As Morgan school officials prepare to ask voters to approve a voted leeway on June 25, 2013, they are busy scheduling meetings to inform the public.
District officials so far have planned at least 15 meetings to spread the word. The district plans another four parent information meetings at all local schools in the future.
Already, the district has met with HOLCIM officials, Morgan High School faculty members and the MHS Community Council. Meetings are scheduled with Morgan Middle School faculty members, the MMS Community Council, Morgan Elementary School faculty members, the MES Community Council, Mountain Green Elementary faculty members, the MGES Community Council, district classified staff members, Morgan Education Foundation, Morgan Empowered, the Morgan Lions Club, the Morgan County Council and the Morgan City Council.
Officials are putting still putting the finishing touches on presentation materials, which note Morgan’s unique position.
According to Census facts presented by the school board, compared to the state average Morgan has a younger population and larger households with a higher per capita income and graduation rate and lower poverty level. In addition, the Morgan School District has very little ethnic diversity, industries, businesses and second homes. Most land in the county is privately owned (96 percent) and most workers are employed outside the county (five out of six). The county has a limited tax base and business growth simply has not kept pace with residential growth.
Morgan is one of only seven districts in the state that does not have a voted leeway. The other 34 districts have approved a voted leeway to support their local public schools.
In the face of the longest recession in the nation’s history, the collapse of the housing market and soaring federal deficit, the school district is asking voters to view education as an investment in the future rather than an expense. On a more local state level, the economy slowed and population increased while state revenues and taxable values decreased.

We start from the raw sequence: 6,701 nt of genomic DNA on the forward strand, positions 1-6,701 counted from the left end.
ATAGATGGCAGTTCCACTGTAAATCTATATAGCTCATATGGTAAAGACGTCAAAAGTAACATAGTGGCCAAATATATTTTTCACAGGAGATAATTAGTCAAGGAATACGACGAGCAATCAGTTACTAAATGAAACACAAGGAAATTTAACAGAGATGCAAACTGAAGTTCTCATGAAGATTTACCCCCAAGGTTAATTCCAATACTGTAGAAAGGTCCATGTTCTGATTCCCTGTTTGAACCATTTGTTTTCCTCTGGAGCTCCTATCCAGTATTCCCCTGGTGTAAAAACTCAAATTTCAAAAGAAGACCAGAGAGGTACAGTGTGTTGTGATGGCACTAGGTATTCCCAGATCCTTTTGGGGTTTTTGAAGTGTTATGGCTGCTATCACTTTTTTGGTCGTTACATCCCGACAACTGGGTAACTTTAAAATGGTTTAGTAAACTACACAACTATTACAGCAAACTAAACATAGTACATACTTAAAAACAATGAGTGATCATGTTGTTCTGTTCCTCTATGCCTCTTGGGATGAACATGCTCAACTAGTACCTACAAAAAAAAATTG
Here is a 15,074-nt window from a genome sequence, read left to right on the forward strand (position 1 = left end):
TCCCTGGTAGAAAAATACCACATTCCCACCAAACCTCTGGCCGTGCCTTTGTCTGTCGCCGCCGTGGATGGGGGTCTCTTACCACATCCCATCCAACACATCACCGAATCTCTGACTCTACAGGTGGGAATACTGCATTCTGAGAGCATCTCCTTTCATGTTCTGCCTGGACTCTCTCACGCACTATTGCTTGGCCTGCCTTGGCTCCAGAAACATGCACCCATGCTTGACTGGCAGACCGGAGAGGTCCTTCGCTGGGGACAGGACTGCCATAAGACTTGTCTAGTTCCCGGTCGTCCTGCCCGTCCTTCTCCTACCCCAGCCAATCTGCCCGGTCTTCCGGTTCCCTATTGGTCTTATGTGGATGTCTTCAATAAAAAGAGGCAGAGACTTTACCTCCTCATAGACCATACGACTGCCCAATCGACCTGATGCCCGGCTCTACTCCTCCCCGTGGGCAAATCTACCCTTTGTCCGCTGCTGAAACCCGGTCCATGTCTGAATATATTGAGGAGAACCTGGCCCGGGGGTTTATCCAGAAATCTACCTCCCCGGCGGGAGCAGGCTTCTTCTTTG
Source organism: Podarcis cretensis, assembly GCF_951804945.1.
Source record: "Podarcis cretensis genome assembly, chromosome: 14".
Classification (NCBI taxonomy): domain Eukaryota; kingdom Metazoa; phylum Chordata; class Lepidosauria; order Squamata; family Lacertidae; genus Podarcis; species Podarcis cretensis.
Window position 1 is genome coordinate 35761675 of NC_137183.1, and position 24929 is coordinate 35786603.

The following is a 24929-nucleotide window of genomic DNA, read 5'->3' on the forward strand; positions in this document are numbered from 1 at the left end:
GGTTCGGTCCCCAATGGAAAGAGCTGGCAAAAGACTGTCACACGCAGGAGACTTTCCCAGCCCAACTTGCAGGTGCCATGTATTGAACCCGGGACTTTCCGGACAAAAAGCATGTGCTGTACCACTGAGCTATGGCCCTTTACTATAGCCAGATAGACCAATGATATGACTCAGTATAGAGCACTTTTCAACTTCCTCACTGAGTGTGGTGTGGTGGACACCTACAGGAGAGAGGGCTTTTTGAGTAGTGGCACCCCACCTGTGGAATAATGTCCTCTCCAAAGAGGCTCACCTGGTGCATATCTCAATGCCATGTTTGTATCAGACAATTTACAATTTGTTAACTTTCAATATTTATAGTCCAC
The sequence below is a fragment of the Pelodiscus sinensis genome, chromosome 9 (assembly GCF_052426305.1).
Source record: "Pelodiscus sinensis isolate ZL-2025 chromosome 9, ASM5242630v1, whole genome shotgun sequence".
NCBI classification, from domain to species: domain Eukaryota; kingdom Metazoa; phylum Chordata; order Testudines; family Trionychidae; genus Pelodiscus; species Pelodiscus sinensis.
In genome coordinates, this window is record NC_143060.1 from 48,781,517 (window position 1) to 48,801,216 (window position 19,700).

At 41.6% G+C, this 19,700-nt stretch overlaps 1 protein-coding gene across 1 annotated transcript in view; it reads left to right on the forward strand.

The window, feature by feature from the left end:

In Morgan, homes and property are now worth less. Since 2008, taxable values have declined a total of $159 million and the county has suffered from $564,000 in uncollected taxes. Property taxes have increased to compensate for the decrease in taxable value.
Such losses are passed on to local school districts. In Morgan’s case, the district has lost $4.3 million in state instructional revenues since 2008. A bulk of the loss comes from a legislative mandate passing Social Security and retirement costs on to local school districts. Further complicating the matters, fuel, insurance and technology costs have climbed since 2008, resulting in an increase of $2.2 million directly related to instruction.
In short, revenues are not keeping up with student population growth and increasing costs.
Since 2008, district enrollment has increased by 347 new students. School enrollment will likely continue to climb as 55 homes are now under construction and Morgan County has issued 129 new building permits. Only 3.67 additional teachers have been hired since 2008 to cover the growth in enrollment. Support staff has decreased in that same time frame.
Superintendent Adams said the quality of Morgan schools is a primary reason that families move to the area. More than half of all graduating seniors receive a scholarship to fund their secondary education. Graduation rates are some of the highest in the state. At 22.2, Morgan ACT scores are higher than the state average of 20.7. Core testing scores exceed state averages in all categories.
But Morgan’s standing is beginning to crumble. Superintendent Adams said student performance and test scores are not keeping pace as other districts are catching up and surpassing the district. Elementary class sizes continue to grow and remediation services are lacking.
Since 2008, the district has cut a total of $445,000 to help deal with revenue decreases and cost increases. The district has charged travel fees for extracurricular, club and field trip travel; lowered administrator salaries; funded salaries with trust land funds; reduced 401K benefits; reduced contract, work and professional development days; discontinued extended-day kindergarten; restructured the transportation and IT department
School officials say the next cuts could impact academic programs and result in personnel reductions. Specifically, three classroom teachers, one administrator and the resource officer would be lost; student fees would be increased; elective and extra-curricular programs would be lost; class sizes would increase; remediation efforts would decrease; technology assistance would fall further behind; and test scores would likely lower.
Morgan schools have had to rely on outside help to hobble along. For example, the district has used more than $880,000 in federal stimulus money, gathered used equipment from government agencies and other districts, attended training supplied by other districts, relied on outside donations for classroom supplies, initiated a new rental policy, teamed with the United Way for volunteers, invited 10 foreign exchange students to Morgan High School and sold the old bus garage property.
Since a voted leeway has failed in Morgan in both 1999 and 2004, school officials are approaching this year’s attempt cautiously. They say this time, circumstances are a bit different as the nation suffers from the longest recession in history.